COLUMBIA — When Carolina Stadium’s bullpen door swung open last Friday afternoon, the difference was immediately obvious. Instead of the bouncy instrumental theme song to “The Price Is Right,” the stadium speakers played the powerful guitar riffs and Scott Weiland’s growling vocals from the Stone Temple Pilots’ “Dead & Bloated.”

Not that Tyler Webb, the new South Carolina closer who emerged from the bullpen, is any more aggressive than his predecessor, Matt Price. Far from it. Webb speaks with the same unexcitable steadiness as he pitches — an important trait for someone taking over for Price, the Southeastern Conference’s career saves leader.

But Webb and Price are not the same, and that’s fine with USC coach Chad Holbrook, who believes Webb can be an effective closer, too. Webb, a 6-6 junior left-hander, is not new to high pressure moments, having shined in the College World Series the past three seasons as a middle reliever.

“I don’t think his stuff is as dominating, necessarily, as a Matt Price,” Holbrook said. “It’s not fair to compare Matt Price and Tyler Webb. Tyler is very effective in his own right. His numbers, I’ll put up against anybody’s.”

Price was USC’s closer the past three seasons, then was drafted in the seventh round by Baltimore and turned pro. He had 43 career saves. While leading USC to two national titles and a runner-up finish from 2010-12, he had a 2.62 earned-run average, 252 strikeouts and 70 walks.

During that same time, Webb had a 2.63 ERA, 122 strikeouts and 48 walks in 78 appearances, including an impressive 2012 season — 1.56 ERA, 58 strikeouts and 18 walks in 39 appearances.

Webb has made eight appearances in the College World Series, all in relief. His numbers are absurd: 15 innings, six hits, zero runs, six walks and 10 strikeouts. He pitched in four games last season in Omaha and allowed five hits and four walks in 102/3 innings, while striking out eight.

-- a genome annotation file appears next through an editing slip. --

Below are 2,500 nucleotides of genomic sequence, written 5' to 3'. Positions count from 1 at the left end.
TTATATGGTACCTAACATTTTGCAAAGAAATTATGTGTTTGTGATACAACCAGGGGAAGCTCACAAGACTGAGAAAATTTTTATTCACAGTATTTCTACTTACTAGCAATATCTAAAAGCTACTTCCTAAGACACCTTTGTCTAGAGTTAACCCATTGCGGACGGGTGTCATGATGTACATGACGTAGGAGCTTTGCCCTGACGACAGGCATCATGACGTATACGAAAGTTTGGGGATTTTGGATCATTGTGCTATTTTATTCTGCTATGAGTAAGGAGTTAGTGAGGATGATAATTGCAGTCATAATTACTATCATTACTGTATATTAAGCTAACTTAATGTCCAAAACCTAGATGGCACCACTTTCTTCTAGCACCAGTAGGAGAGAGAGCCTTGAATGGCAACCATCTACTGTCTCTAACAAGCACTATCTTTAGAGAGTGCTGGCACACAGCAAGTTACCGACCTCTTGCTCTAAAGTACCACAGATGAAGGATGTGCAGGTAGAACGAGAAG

While debuting as the closer last weekend against Liberty, Webb threw two hitless and scoreless innings over two games, struck out three and walked two. In Friday’s season opener, he earned a five-out save after entering with a two-run lead and runners on second and third. It was an ideal start for Webb as he tries to carve out his own identity as the closer.

Though the season is young, it appears No. 7 USC might have to again lean on pitching. The Gamecocks hit .265 last season, after .294 in 2011, and no longer have the leading hitter from those two teams, Christian Walker. In three games against Liberty, they hit .210.

USC’s starters — Jordan Montgomery, Colby Holmes and Nolan Belcher — acquitted themselves well last weekend. They combined for 18 innings, 12 hits, five earned runs, five walks and 18 strikeouts. But questions remain about the middle relief, Webb’s old spot, as four of the primary candidates for those innings were so-so on opening weekend: Forrest Koumas, Jack Wynkoop, Joel Seddon and Evan Beal.

USC has four games to work out the kinks, including a three-game home series against Albany that starts today, before its traveling series with Clemson on March 1-3. If middle relief issues remain, perhaps the starters and Webb will both need to throw longer.

Webb has already shouldered an innings workload typical of a closer. He threw 571/3 last season. When Price was exclusively a closer in 2010 and 2011, he threw 552/3 and 59. USC pitching coach Jerry Meyers felt encouraged by what he saw late last season from Webb, who had never pitched more than 36 innings in a college season before 2012.

“He has a fastball that jumps a little bit,” Meyers said. “At the end of the year last year, his velocity picked up. He’s always around 90 and has been as high as 94. He’s got some deception to (his fastball). He kind of hides it a little bit (during his windup).”

While Webb was Meyers’ most obvious option to replace Price, USC did have a starting rotation spot open. Despite Webb’s impressive stats, he has started just 12 career games, and none since April 2011. That’s OK with Webb, who thinks the bullpen better fits his demeanor than starting.

“The buildup every week isn’t there,” he said. “As a starter, you’re waiting all week to get your one shot, then you’re here like four hours before (the game), and you’re just sitting around and no one is there with you. In the pen, you’re just down there and you’re hanging out with the guys. The phone rings, your number is called and you just go out there and throw. You don’t have all the time to worry about ‘I hope I throw good today’ or anything like that.”